A person harvesting lettuce

Call on supermarkets to cap the price of fresh fruit and vegetables as families struggle

Small grocers are calling for an immediate price cap on fresh fruit and vegetables in supermarkets as the cost continues to soar.

Monique Lunn runs a fresh produce store at her family’s mushroom farm in Ballarat, Victoria, and said they were running at a loss to ensure people weren’t deprived of prices to feed their families healthy food .

“[Supply] is really hard, but I’m lucky and will buy local first if I can.

“Unfortunately in Victoria during the winter we have to source produce from Queensland, which has been hit by floods, as we simply don’t have the temperature to produce the volume for our population.”

short term sacrifice

Ms Lunn said selling high-demand products at cost was an ethical short-term measure until supply caught up with demand.

“But now lettuce has gone up again, so what I’ve found is that a lot of my customers have switched to buying cos lettuce.

“Cos lettuce is a slightly cheaper option for people if they find the iceberg is getting too expensive and we sell twin packs of cos lettuce for $4.”

Cos lettuce is currently less expensive than the iceberg variety.(ABC News: Brian Hurst)

Woolworths this week announced a price freeze on certain “essential items”, such as pasta, bacon and frozen peas.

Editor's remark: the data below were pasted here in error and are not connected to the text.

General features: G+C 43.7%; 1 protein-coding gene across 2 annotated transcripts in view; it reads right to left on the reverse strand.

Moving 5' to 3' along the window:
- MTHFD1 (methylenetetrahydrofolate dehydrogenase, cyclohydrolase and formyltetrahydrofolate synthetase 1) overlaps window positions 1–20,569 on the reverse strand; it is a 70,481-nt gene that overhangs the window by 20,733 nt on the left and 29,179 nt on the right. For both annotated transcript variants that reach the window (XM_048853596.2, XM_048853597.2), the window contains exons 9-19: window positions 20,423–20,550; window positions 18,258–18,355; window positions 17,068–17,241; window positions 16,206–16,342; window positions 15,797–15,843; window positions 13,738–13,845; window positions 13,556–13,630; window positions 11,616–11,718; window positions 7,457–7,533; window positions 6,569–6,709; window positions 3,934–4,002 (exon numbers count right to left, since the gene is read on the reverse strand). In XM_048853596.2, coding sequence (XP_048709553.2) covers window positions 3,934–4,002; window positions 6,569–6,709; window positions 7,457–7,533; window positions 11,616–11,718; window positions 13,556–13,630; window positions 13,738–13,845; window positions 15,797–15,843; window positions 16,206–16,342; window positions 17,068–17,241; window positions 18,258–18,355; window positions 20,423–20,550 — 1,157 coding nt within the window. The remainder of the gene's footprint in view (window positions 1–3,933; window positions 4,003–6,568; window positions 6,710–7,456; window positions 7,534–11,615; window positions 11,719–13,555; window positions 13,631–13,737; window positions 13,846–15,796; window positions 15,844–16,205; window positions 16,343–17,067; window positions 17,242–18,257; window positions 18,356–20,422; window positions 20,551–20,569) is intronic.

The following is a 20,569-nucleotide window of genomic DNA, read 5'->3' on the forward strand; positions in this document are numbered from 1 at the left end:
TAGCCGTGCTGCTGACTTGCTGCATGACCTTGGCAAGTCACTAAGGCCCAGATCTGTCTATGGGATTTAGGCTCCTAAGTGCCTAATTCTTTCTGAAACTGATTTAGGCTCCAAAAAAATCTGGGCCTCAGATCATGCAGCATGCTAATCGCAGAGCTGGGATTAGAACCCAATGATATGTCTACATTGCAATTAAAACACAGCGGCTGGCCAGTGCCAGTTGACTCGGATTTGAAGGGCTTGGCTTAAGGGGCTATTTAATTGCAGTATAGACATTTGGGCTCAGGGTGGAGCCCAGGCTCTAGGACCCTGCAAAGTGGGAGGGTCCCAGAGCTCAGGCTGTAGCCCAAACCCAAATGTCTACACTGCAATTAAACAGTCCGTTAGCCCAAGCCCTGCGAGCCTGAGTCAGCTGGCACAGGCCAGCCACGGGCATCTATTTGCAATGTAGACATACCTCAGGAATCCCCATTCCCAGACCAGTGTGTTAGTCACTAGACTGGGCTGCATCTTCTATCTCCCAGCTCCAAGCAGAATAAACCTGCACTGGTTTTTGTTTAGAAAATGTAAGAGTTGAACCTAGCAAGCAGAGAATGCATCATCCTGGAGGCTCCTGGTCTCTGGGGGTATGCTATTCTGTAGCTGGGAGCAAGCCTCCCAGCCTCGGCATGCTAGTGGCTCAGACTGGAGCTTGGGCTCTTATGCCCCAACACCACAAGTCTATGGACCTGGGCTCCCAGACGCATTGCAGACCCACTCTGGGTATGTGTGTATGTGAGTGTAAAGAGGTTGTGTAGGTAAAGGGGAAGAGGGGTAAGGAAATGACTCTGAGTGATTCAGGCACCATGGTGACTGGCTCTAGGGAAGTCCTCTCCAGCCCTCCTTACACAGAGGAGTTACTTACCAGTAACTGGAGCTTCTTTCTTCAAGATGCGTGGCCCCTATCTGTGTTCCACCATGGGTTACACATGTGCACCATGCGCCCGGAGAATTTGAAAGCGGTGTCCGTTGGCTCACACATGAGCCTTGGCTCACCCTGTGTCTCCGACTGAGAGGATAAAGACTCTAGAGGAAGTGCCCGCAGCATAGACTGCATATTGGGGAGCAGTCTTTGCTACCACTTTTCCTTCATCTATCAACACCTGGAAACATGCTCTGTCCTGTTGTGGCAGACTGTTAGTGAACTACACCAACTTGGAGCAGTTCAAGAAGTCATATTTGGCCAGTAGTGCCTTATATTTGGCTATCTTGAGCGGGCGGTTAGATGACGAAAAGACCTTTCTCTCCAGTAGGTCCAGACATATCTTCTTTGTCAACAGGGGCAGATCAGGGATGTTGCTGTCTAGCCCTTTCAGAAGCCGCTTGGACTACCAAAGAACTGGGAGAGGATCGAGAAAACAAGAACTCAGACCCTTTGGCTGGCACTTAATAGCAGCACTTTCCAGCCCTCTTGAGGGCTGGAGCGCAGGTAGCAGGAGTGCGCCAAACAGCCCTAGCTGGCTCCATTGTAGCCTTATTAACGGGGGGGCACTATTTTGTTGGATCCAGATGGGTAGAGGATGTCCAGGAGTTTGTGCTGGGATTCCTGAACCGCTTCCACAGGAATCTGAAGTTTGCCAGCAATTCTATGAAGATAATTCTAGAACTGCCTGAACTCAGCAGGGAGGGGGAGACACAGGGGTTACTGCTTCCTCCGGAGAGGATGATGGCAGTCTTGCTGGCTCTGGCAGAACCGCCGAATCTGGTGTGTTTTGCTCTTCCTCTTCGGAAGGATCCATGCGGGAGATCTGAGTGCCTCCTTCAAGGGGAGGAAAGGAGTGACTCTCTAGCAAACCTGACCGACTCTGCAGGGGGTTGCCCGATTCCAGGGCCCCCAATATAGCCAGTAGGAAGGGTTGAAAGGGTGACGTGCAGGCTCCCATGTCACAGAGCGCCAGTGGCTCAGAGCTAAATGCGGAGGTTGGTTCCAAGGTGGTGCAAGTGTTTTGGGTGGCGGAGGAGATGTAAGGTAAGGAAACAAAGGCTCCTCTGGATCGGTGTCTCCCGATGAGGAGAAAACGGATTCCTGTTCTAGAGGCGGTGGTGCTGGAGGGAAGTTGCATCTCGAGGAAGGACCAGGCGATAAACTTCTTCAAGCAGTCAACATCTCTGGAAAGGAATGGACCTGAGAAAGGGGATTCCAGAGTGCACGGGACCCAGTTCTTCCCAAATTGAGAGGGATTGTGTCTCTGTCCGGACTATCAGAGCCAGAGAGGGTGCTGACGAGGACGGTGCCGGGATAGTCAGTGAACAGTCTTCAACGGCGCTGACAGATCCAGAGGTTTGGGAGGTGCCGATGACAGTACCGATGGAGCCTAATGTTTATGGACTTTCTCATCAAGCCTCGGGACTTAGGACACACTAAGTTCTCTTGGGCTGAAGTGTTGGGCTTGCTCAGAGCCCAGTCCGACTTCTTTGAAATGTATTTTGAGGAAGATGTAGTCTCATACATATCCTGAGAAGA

Ms Lunn said that if supermarkets were unwilling to make similar sacrifices on their profit margins for fresh produce, the federal government would have to step in, in the same way as energy prices were capped this month.

“I think there might be a kind of plateau, especially at times like this,” she said.

“Right now, the price of vegetables is well and truly out of reach.”

Two women holding a box of mushrooms at their farm
Ballarat Mushroom Farm converted into a fresh produce store when farmers’ markets were banned in Victoria during COVID restrictions.(Rural ABC: Jane McNaughton)

Go organic

Wayne Shields of Peninsula Fresh Organics sells his lettuce privately and in large supermarkets, and has kept prices stable throughout the lettuce shortage.

“We’ve been crushed and that’s fine in a way, but we’re trying to read the play and understand where the organic industry is going,” he said.

“The conventional side has been hit by flooding in Queensland and East Gippsland [and] labor shortages and farmers are tired of selling produce below the cost of production. »

A man in a vegetable sorting shed
Farmer Wayne Shields says supermarket shoppers are flocking to organic lettuce as prices for conventional iceberg lettuce soar.(Provided: Natasha Shields)

In the March quarter of this year, data from the Australian Bureau of Statistics showed a sharp increase in fruit and vegetable prices of 5.8% and a 4.8% increase in meat and seafood prices. sea.

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